Recovery and Renewal is an independent (unfunded) patient self-help group which I was asked to co-found in Scotland in 2013, with the aim of supporting people recovering from the effects of drugs such as benzodiazepines and antidepressants ‘taken as prescribed.’ Initially we held local meetings in our home town (Helensburgh, on the West Coast of Scotland) and invited people to join ‘taster’ sessions for a variety of alternative non-medical therapies, with a view to supporting recovery. We found that many people were suffering very severe and complex difficulties with their medications, which were not recognised as such by their doctors.
We then began to try to find sources of appropriate support and help for patients experiencing these issues with dependence and withdrawal — and found that there were no existing dedicated support services in Scotland.
This, in due course, led to us becoming peripherally involved with the establishment of the Council for Evidence-Based Psychiatry (UK), and participating as a ‘stakeholder’ in the British Medical Association (BMA) Board of Science project “Prescribed Drugs Associated with Dependence and Withdrawal.” And we are now involved with the All Party Parliamentary Group for Prescription Drug Dependence at Westminster (see more about this here).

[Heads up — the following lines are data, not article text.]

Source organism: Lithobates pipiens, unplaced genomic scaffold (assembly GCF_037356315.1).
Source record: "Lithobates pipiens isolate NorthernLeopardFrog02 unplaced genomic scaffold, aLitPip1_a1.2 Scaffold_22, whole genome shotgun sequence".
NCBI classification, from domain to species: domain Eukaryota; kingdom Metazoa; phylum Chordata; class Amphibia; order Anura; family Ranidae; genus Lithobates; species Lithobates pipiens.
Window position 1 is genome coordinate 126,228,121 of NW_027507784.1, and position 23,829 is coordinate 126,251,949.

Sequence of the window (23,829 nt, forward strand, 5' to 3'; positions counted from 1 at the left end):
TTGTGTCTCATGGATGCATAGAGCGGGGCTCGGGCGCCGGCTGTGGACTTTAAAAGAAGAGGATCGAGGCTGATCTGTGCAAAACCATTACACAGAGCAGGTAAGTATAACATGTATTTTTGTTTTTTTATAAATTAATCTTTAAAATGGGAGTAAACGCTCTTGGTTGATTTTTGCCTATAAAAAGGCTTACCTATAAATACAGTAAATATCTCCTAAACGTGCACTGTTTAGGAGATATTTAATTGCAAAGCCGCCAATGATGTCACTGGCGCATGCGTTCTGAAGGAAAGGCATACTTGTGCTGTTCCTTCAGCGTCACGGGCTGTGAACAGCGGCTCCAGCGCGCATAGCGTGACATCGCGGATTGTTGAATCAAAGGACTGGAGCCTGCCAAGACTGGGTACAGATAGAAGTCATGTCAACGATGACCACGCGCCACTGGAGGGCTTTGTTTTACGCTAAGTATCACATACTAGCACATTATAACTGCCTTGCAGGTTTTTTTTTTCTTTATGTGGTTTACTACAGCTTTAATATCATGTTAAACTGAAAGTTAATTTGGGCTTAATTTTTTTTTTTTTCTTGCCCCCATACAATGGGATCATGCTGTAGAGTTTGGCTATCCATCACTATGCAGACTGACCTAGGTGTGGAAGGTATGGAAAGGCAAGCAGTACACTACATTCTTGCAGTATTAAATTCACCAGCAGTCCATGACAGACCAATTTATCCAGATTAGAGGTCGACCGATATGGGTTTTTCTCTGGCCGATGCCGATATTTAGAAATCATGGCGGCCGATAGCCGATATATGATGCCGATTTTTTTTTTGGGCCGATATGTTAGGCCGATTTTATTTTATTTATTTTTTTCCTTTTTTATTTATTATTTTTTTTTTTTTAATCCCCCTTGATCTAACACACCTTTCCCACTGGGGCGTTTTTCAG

As Scotland’s health services are partially devolved from UK Westminster government, and having been repeatedly ignored and/or effectively sidelined when attempting to raise the issues of concern with those at the helm of Scottish health services and Scottish Government (as individuals and as a group), we decided recently that we needed to formally raise the issues ourselves by submitting a formal public petition to the Scottish Parliament.
The petition has been set up on behalf of Recovery and Renewal to raise awareness of the plight of individuals in Scotland who are affected by dependence on and withdrawal from prescribed benzodiazepines and antidepressants — and specifically to ask the Scottish Government to support the BMA’s UK-wide call for action to provide timely and appropriate support for individuals affected.
Several participants of the Recovery and Renewal group are ‘Experts by Experience’ who have many years of personal experience of taking benzodiazepines and/or antidepressants as prescribed on their doctor’s medical advice, and then experiencing dependence and immensely difficult withdrawal. These medications were taken in good faith and trust in the doctors’ professional expertise, but were consequently found to have caused unexpected serious harm.
The petition sets out important summary information about antidepressants and benzodiazepines which will be very familiar to readers of Mad in America, but are intended to be educational for the Petitions Committee members and most readers of the Petition, including public, press and indeed prescribers.
For several years now, National Health Service (NHS) prescriptions have been ‘free’ (i.e. funded by Government) for everyone in Scotland. The prescribing rates for antidepressants rise exponentially year on year. In 2009/10, 633,791 patients in Scotland were dispensed at least one antidepressant drug, rising to 846,979 in 2015/16. Approximately 20% of adults are being prescribed an antidepressant. As we now know, antidepressants (as with other psychiatric drugs) cause long-term negative effects to the brain and central nervous system, particularly among long-term users. The lessons of the benzodiazepine scandal have clearly not been learned.